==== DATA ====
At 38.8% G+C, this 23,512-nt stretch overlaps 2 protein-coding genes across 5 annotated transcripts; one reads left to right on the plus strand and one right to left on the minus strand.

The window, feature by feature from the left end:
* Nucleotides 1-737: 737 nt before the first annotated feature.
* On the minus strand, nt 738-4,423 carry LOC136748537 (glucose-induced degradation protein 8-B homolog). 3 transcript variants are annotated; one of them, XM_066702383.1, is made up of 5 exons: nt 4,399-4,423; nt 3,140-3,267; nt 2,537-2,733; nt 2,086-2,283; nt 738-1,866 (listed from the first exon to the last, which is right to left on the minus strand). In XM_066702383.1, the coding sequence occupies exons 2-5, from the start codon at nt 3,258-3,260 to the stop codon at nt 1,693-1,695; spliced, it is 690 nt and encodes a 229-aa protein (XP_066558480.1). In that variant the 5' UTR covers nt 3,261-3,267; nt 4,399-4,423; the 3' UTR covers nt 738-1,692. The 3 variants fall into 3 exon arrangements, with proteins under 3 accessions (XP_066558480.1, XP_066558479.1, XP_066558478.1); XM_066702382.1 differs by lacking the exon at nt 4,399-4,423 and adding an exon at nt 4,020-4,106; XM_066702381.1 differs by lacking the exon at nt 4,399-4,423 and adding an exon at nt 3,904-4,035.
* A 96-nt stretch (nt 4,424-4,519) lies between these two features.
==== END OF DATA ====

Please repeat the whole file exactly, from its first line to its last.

At 38.8% G+C, this 23,512-nt stretch overlaps 2 protein-coding genes across 5 annotated transcripts; one reads left to right on the plus strand and one right to left on the minus strand.

The window, feature by feature from the left end:
* Nucleotides 1-737: 737 nt before the first annotated feature.
* On the minus strand, nt 738-4,423 carry LOC136748537 (glucose-induced degradation protein 8-B homolog). 3 transcript variants are annotated; one of them, XM_066702383.1, is made up of 5 exons: nt 4,399-4,423; nt 3,140-3,267; nt 2,537-2,733; nt 2,086-2,283; nt 738-1,866 (listed from the first exon to the last, which is right to left on the minus strand). In XM_066702383.1, the coding sequence occupies exons 2-5, from the start codon at nt 3,258-3,260 to the stop codon at nt 1,693-1,695; spliced, it is 690 nt and encodes a 229-aa protein (XP_066558480.1). In that variant the 5' UTR covers nt 3,261-3,267; nt 4,399-4,423; the 3' UTR covers nt 738-1,692. The 3 variants fall into 3 exon arrangements, with proteins under 3 accessions (XP_066558480.1, XP_066558479.1, XP_066558478.1); XM_066702382.1 differs by lacking the exon at nt 4,399-4,423 and adding an exon at nt 4,020-4,106; XM_066702381.1 differs by lacking the exon at nt 4,399-4,423 and adding an exon at nt 3,904-4,035.
* A 96-nt stretch (nt 4,424-4,519) lies between these two features.